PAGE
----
[swift-evolution] Remove Failable Initializers

Haravikk swift-evolution at haravikk.me
Wed Mar 9 05:18:51 CST 2016

> On 9 Mar 2016, at 10:32, Tino Heth via swift-evolution <swift-evolution at swift.org> wrote:
> As ease of use and performance implications have been discussed, I would still like to see the question of consistency addressed:
> In Objective-C, returning nil from an initializer is nothing special — it is a regular function that returns id (self in most cases).
> Swift, on the other hand, is different:
> Init-methods are void-functions in every aspect, with the irregularity that we can return "nil" (if the initializer is marked accordingly).
> Am I the only one who has the feeling that this is a little bit odd?
> What kind of method is a initializer in Swift?

A related consideration to this is that we have no choice in how initialisers are named. For example, a method named “search” is pretty clear that it will look for something, but places no guarantee that a result will actually be found, which means that it’s fairly logical that it has an optional return type vs an error (since finding nothing isn’t an error, just one of the possible outcomes).

Initialisers meanwhile are really named for the type they belong to; though we can use more descriptive parameter names I suppose to give the implication of optionality, it can still be messy when you’re dealing with a mixture of regular and failable initialisers that all look very similar. Requiring a trailing question mark to indicate optionality at the call site would partially address this, though the feature still seems redundant to me.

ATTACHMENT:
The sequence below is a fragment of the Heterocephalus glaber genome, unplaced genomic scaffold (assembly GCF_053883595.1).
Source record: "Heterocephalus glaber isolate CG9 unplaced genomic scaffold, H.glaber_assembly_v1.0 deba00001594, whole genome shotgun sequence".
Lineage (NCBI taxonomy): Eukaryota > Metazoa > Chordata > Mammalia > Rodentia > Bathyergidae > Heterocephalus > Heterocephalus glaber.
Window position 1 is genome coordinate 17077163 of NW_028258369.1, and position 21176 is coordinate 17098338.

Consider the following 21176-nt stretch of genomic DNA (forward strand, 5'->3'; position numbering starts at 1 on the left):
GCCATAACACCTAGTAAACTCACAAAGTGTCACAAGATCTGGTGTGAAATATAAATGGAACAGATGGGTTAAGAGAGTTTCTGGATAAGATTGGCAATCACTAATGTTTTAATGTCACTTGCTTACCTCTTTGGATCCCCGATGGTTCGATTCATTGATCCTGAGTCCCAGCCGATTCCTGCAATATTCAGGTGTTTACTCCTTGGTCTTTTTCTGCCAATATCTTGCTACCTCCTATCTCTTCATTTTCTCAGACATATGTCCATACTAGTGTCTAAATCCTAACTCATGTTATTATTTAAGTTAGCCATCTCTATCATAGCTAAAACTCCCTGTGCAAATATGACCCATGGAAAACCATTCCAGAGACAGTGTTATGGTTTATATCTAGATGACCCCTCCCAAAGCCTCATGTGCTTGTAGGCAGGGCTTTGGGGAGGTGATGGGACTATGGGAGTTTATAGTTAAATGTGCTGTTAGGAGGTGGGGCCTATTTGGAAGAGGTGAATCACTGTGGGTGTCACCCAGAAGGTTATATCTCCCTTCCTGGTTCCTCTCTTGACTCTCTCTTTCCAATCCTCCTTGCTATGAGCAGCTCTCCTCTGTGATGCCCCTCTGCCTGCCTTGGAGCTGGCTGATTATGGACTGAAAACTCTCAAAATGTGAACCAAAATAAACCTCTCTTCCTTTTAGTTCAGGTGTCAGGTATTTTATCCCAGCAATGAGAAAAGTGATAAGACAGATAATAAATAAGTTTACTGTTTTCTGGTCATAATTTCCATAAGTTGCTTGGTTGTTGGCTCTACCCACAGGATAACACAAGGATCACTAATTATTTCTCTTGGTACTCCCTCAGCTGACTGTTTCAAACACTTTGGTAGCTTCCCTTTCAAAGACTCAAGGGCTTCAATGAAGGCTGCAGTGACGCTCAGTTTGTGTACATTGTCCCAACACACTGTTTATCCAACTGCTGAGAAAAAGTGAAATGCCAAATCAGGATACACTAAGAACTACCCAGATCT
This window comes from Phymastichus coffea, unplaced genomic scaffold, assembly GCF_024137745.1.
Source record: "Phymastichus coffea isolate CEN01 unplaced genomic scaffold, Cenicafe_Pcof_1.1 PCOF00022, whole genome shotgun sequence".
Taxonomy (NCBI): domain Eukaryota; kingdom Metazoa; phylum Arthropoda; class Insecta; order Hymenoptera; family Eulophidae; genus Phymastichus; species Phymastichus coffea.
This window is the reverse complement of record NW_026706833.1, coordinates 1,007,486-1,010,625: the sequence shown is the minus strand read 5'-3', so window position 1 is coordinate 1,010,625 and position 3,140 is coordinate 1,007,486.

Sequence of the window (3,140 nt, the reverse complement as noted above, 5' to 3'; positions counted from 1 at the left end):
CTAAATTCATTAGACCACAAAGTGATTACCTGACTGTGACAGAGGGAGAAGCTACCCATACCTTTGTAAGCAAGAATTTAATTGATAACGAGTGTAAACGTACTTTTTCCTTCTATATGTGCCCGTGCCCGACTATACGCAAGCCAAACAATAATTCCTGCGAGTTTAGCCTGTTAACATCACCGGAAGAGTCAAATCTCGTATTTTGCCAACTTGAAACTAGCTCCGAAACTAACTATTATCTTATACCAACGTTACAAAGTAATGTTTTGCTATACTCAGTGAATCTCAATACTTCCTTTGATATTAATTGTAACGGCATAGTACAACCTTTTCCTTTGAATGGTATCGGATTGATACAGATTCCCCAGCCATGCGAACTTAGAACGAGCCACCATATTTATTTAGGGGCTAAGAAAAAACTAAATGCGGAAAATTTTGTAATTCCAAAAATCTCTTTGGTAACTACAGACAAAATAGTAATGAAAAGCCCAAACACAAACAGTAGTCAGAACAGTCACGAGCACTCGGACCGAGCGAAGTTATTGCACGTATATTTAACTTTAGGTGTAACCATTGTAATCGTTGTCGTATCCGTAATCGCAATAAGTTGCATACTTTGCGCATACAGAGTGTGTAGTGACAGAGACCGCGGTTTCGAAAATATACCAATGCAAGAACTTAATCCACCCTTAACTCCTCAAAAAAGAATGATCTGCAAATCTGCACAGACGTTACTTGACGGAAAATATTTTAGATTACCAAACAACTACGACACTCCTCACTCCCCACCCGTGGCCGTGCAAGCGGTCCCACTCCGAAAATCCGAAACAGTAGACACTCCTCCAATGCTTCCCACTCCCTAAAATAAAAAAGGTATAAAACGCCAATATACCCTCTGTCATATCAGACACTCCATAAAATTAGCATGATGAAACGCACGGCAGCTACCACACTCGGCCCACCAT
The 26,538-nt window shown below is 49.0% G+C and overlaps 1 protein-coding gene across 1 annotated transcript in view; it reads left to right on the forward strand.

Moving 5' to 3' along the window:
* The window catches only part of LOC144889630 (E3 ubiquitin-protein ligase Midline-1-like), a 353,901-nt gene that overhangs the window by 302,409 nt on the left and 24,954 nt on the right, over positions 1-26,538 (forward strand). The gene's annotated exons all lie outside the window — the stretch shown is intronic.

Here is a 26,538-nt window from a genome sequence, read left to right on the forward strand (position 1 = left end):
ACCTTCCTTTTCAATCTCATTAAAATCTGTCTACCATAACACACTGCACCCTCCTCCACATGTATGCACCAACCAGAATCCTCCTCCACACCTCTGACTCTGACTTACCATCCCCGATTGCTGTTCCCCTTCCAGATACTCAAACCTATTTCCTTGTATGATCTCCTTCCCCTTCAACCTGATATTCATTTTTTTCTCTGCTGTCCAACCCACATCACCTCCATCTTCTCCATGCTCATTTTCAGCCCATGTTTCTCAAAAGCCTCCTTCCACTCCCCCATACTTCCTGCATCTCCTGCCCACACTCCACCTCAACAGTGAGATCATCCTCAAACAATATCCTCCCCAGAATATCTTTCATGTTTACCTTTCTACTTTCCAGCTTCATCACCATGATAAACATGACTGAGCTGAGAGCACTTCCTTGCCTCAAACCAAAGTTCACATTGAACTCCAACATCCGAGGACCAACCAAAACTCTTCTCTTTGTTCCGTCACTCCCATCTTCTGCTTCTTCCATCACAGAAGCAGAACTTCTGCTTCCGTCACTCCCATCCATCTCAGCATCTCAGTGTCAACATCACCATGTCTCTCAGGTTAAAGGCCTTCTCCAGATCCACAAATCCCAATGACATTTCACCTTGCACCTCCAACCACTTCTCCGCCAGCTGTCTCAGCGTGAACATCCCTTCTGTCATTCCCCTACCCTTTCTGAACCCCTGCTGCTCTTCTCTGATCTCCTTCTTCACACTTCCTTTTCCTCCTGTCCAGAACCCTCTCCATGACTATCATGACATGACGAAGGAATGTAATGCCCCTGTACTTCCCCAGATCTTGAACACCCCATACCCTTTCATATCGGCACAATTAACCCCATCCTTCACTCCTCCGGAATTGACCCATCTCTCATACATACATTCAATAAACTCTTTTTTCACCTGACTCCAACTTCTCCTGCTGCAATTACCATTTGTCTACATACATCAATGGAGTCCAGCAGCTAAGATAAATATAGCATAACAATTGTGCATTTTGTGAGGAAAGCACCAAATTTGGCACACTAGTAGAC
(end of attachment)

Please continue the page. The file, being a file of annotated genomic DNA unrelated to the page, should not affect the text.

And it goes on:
> On 9 Mar 2016, at 06:23, Thorsten Seitz <tseitz42 at icloud.com> wrote:
> If I have a simple case where I just want to skip failed initializations the errors won't help me anything in unexpected cases because I disregarded them anyway.

You can only guarantee that they’ll be universally disregarded if you’re talking about an internal or private type, in which case you could just as easily throw anything you like if you know you’re never going to actually use it; personally I’d still try to throw something semi-useful, even if it just ends functioning as a useful reminder it’s better than nothing.

In terms of maintainability it can also be useful to other developers even if they have access to the source code of your initialiser, as instead of having to dig into that to find out what’s wrong they can try inspecting the error first to see if that helps; I don’t think we can currently access the error that was thrown into a try? statement, but if the debugger could do this it’d be even easier.

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